KEM, Nair hospitals of Mumbai get nod for phase 2-3 Oxford vaccine trials
The Indian Council for Medical Research (ICMR) granted approval to two civic-run hospitals in Mumbai — King Edward Memorial (KEM), Parel, and BYL Nair Hospitals, Mumbai Central — for phase 2 and 3 clinical trials of Oxford-AstraZeneca, a promising vaccine for the coronavirus disease (Covid-19). By August-end, the trial on 320 volunteers between the age group of 20 and 50 years will begin.
At present, Brihanmumbai Municipal Corporation (BMC) is looking for volunteers to participate in the trial.
A total of 10 medical institutes have been selected for the pan-India vaccine trial, of which two are from Mumbai. According to sources, BJ Medical College in Pune has also been selected for clinical trials.
The two Mumbai hospitals are waiting for a final nod from the state’s ethical committee to begin the trial.
“Each of the two hospitals will perform the trial on a group of 160 volunteers. These individuals have to be healthy, without any severe premedical ailments. They shouldn’t be on any immunosuppressants or undergoing other lifetime treatment,” said Suresh Kakani, additional commissioner, BMC.
All volunteers will be tested for Covid-19 through rapid antigen test (RAT). Also, they will be examined for Covid-19 antibodies to check if they were ever exposed to the infection in the past and recovered.
“The trial will include volunteers from all strata of society in various age groups. This will include people residing both in slums and non-slums,” said Dr Hemant Deshmukh, dean of KEM.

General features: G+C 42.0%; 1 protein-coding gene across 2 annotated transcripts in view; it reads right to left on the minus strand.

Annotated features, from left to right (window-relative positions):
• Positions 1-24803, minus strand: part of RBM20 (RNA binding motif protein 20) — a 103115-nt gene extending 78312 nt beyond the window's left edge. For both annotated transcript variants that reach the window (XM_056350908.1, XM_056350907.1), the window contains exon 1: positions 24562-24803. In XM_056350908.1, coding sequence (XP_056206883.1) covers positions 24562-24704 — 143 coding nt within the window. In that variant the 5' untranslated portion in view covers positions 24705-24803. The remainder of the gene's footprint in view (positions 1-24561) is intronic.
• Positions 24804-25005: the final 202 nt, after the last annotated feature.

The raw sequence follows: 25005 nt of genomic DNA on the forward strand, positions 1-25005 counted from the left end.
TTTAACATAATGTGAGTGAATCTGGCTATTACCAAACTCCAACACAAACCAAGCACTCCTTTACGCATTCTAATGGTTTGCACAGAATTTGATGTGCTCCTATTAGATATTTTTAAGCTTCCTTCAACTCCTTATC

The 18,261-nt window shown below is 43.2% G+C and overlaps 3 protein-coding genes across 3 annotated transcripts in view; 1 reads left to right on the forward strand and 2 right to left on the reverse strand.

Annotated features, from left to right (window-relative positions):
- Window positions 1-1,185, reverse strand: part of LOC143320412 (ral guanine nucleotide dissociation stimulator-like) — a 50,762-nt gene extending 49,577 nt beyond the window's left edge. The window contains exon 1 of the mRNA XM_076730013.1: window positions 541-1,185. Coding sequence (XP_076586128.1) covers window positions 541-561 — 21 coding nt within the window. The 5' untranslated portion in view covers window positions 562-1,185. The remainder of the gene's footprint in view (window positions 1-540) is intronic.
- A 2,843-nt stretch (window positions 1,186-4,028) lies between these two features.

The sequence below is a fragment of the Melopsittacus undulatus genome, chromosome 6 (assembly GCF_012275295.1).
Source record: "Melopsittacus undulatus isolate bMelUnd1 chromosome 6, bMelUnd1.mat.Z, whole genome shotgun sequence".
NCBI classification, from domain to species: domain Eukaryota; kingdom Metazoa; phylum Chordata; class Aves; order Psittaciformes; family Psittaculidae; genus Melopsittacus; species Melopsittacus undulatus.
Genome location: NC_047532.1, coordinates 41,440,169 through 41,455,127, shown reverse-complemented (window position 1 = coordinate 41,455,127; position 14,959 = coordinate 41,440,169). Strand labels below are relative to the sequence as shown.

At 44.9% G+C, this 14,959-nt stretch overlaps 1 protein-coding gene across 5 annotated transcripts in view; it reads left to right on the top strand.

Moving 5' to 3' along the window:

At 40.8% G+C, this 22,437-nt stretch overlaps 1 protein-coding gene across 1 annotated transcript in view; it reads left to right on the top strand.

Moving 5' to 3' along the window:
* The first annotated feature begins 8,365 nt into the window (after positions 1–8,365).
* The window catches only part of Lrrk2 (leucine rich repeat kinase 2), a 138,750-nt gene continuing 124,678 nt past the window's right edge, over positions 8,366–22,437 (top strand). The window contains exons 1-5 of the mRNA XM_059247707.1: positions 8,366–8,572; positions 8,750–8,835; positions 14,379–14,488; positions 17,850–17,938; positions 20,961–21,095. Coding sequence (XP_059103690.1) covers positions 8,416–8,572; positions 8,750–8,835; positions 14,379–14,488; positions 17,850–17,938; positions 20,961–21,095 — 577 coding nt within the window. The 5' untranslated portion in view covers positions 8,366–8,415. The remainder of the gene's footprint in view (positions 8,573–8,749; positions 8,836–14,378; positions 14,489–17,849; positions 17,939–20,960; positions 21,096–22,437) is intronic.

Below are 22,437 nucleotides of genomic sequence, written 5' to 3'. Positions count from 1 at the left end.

Pune-based Serum Institute of India (SII), which is the world’s largest manufacturer of vaccines in terms of volume, and British-Swedish pharmaceutical giant AstraZenecam have partnered to manufacture the experimental Covid-19 vaccine candidate formulated at the University of Oxford. The Oxford-AstraZeneca vaccine has been named as Covidshield in India. Phase 2 and 3 clinical trials of the Oxford vaccine candidate is on in the United Kingdom, Phase 3 in Brazil and Phase 1 and 2 in South Africa.
“Phase 1 of the trial was completed in July in UK, which has received a promising response. This will be the phase 2 and 3 trial of the vaccine. After the completion of phase 2 trial, reports will be submitted to the Data Safety Monitoring Board, then to the Central Drugs Standard Control Organization for stage 3 of the trial,” said Dr Deshmukh.
In the earlier trials, volunteers who were injected with two doses of the vaccine induced a strong immune response. It provoked a T-cell (white blood cells that can attack cells infected with the coronavirus) response within 14 days of vaccination, and an antibody response within 28 days. The study was published in the science journal, Lancet.
“It is a proud moment for us as Mumbai is the only city where civic-run hospitals have been given permission to run the trial. In other cities, only government-run hospitals have been granted the opportunity,” said Kakani.